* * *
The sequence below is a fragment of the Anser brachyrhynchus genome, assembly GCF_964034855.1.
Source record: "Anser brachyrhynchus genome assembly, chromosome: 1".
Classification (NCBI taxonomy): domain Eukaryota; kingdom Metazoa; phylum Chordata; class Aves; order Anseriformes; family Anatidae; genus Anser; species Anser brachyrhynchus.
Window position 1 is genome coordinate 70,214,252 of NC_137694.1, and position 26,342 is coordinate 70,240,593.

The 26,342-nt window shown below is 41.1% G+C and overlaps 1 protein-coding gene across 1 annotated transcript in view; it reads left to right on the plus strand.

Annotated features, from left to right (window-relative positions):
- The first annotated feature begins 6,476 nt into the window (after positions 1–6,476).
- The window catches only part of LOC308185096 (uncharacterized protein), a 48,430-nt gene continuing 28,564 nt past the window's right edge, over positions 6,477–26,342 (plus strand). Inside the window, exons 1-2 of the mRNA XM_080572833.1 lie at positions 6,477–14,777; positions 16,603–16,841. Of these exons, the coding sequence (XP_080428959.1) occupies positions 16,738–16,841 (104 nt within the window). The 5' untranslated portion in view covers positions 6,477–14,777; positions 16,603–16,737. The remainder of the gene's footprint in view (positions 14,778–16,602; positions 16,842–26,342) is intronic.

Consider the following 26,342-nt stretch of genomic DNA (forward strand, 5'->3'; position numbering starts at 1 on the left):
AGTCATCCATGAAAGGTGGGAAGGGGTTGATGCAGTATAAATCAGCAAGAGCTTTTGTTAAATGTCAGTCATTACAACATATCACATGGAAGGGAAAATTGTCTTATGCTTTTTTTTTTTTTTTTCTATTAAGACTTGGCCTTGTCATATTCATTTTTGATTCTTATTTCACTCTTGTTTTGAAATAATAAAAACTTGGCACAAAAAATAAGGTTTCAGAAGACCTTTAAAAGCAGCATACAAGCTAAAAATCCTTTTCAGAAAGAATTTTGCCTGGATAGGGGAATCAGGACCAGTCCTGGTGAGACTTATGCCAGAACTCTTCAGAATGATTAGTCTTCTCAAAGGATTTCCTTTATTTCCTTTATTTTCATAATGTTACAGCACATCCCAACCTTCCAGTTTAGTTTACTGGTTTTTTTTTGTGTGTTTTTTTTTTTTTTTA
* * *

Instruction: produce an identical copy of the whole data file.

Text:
The sequence below is a fragment of the Anser brachyrhynchus genome, assembly GCF_964034855.1.
Source record: "Anser brachyrhynchus genome assembly, chromosome: 1".
Classification (NCBI taxonomy): domain Eukaryota; kingdom Metazoa; phylum Chordata; class Aves; order Anseriformes; family Anatidae; genus Anser; species Anser brachyrhynchus.
Window position 1 is genome coordinate 70,214,252 of NC_137694.1, and position 26,342 is coordinate 70,240,593.

The 26,342-nt window shown below is 41.1% G+C and overlaps 1 protein-coding gene across 1 annotated transcript in view; it reads left to right on the plus strand.

Annotated features, from left to right (window-relative positions):
- The first annotated feature begins 6,476 nt into the window (after positions 1–6,476).
- The window catches only part of LOC308185096 (uncharacterized protein), a 48,430-nt gene continuing 28,564 nt past the window's right edge, over positions 6,477–26,342 (plus strand). Inside the window, exons 1-2 of the mRNA XM_080572833.1 lie at positions 6,477–14,777; positions 16,603–16,841. Of these exons, the coding sequence (XP_080428959.1) occupies positions 16,738–16,841 (104 nt within the window). The 5' untranslated portion in view covers positions 6,477–14,777; positions 16,603–16,737. The remainder of the gene's footprint in view (positions 14,778–16,602; positions 16,842–26,342) is intronic.

Consider the following 26,342-nt stretch of genomic DNA (forward strand, 5'->3'; position numbering starts at 1 on the left):
AGTCATCCATGAAAGGTGGGAAGGGGTTGATGCAGTATAAATCAGCAAGAGCTTTTGTTAAATGTCAGTCATTACAACATATCACATGGAAGGGAAAATTGTCTTATGCTTTTTTTTTTTTTTTTCTATTAAGACTTGGCCTTGTCATATTCATTTTTGATTCTTATTTCACTCTTGTTTTGAAATAATAAAAACTTGGCACAAAAAATAAGGTTTCAGAAGACCTTTAAAAGCAGCATACAAGCTAAAAATCCTTTTCAGAAAGAATTTTGCCTGGATAGGGGAATCAGGACCAGTCCTGGTGAGACTTATGCCAGAACTCTTCAGAATGATTAGTCTTCTCAAAGGATTTCCTTTATTTCCTTTATTTTCATAATGTTACAGCACATCCCAACCTTCCAGTTTAGTTTACTGGTTTTTTTTTGTGTGTTTTTTTTTTTTTTTA